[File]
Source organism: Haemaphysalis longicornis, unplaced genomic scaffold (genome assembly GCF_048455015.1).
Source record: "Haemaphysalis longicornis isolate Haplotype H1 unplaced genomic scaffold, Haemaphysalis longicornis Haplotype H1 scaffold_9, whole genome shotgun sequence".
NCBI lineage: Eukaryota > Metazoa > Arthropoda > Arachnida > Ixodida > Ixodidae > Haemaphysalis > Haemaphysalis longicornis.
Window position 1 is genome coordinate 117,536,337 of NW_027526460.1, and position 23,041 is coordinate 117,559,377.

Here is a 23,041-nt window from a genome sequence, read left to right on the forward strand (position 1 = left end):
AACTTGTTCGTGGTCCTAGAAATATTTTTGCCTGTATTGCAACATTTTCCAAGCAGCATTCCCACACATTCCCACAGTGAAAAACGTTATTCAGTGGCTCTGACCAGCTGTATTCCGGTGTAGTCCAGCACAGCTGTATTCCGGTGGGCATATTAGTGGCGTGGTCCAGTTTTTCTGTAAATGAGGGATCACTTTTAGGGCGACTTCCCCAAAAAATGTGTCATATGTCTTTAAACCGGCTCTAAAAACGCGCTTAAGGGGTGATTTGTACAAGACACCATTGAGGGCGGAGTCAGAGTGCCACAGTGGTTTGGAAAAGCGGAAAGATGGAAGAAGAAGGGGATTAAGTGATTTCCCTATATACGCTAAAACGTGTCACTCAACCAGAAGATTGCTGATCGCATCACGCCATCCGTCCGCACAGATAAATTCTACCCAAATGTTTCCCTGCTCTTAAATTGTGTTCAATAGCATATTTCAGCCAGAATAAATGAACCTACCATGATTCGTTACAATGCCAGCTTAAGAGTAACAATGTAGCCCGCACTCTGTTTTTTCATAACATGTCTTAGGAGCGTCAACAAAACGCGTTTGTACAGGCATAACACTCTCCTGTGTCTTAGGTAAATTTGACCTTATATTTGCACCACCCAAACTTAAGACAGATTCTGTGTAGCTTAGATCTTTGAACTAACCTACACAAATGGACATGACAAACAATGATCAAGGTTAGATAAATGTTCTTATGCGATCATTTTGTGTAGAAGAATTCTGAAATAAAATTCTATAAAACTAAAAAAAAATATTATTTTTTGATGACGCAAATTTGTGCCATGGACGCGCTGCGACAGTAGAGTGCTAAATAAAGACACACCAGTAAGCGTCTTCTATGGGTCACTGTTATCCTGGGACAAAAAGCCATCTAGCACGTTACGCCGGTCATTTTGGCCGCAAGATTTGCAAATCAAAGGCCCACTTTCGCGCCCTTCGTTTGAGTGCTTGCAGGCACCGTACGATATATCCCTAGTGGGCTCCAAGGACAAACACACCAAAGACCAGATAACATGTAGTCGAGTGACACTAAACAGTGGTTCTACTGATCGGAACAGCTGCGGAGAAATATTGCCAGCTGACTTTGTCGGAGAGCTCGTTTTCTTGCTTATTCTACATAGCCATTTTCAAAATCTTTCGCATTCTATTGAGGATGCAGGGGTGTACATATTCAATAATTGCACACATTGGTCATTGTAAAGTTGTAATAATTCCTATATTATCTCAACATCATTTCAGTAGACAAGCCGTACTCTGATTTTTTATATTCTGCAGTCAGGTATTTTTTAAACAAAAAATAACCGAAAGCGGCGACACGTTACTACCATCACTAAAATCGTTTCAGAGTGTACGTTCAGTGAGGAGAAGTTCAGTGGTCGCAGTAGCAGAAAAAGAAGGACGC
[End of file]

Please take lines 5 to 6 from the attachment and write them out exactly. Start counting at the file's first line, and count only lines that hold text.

Here is a 23,041-nt window from a genome sequence, read left to right on the forward strand (position 1 = left end):
AACTTGTTCGTGGTCCTAGAAATATTTTTGCCTGTATTGCAACATTTTCCAAGCAGCATTCCCACACATTCCCACAGTGAAAAACGTTATTCAGTGGCTCTGACCAGCTGTATTCCGGTGTAGTCCAGCACAGCTGTATTCCGGTGGGCATATTAGTGGCGTGGTCCAGTTTTTCTGTAAATGAGGGATCACTTTTAGGGCGACTTCCCCAAAAAATGTGTCATATGTCTTTAAACCGGCTCTAAAAACGCGCTTAAGGGGTGATTTGTACAAGACACCATTGAGGGCGGAGTCAGAGTGCCACAGTGGTTTGGAAAAGCGGAAAGATGGAAGAAGAAGGGGATTAAGTGATTTCCCTATATACGCTAAAACGTGTCACTCAACCAGAAGATTGCTGATCGCATCACGCCATCCGTCCGCACAGATAAATTCTACCCAAATGTTTCCCTGCTCTTAAATTGTGTTCAATAGCATATTTCAGCCAGAATAAATGAACCTACCATGATTCGTTACAATGCCAGCTTAAGAGTAACAATGTAGCCCGCACTCTGTTTTTTCATAACATGTCTTAGGAGCGTCAACAAAACGCGTTTGTACAGGCATAACACTCTCCTGTGTCTTAGGTAAATTTGACCTTATATTTGCACCACCCAAACTTAAGACAGATTCTGTGTAGCTTAGATCTTTGAACTAACCTACACAAATGGACATGACAAACAATGATCAAGGTTAGATAAATGTTCTTATGCGATCATTTTGTGTAGAAGAATTCTGAAATAAAATTCTATAAAACTAAAAAAAAATATTATTTTTTGATGACGCAAATTTGTGCCATGGACGCGCTGCGACAGTAGAGTGCTAAATAAAGACACACCAGTAAGCGTCTTCTATGGGTCACTGTTATCCTGGGACAAAAAGCCATCTAGCACGTTACGCCGGTCATTTTGGCCGCAAGATTTGCAAATCAAAGGCCCACTTTCGCGCCCTTCGTTTGAGTGCTTGCAGGCACCGTACGATATATCCCTAGTGGGCTCCAAGGACAAACACACCAAAGACCAGATAACATGTAGTCGAGTGACACTAAACAGTGGTTCTACTGATCGGAACAGCTGCGGAGAAATATTGCCAGCTGACTTTGTCGGAGAGCTCGTTTTCTTGCTTATTCTACATAGCCATTTTCAAAATCTTTCGCATTCTATTGAGGATGCAGGGGTGTACATATTCAATAATTGCACACATTGGTCATTGTAAAGTTGTAATAATTCCTATATTATCTCAACATCATTTCAGTAGACAAGCCGTACTCTGATTTTTTATATTCTGCAGTCAGGTATTTTTTAAACAAAAAATAACCGAAAGCGGCGACACGTTACTACCATCACTAAAATCGTTTCAGAGTGTACGTTCAGTGAGGAGAAGTTCAGTGGTCGCAGTAGCAGAAAAAGAAGGACGC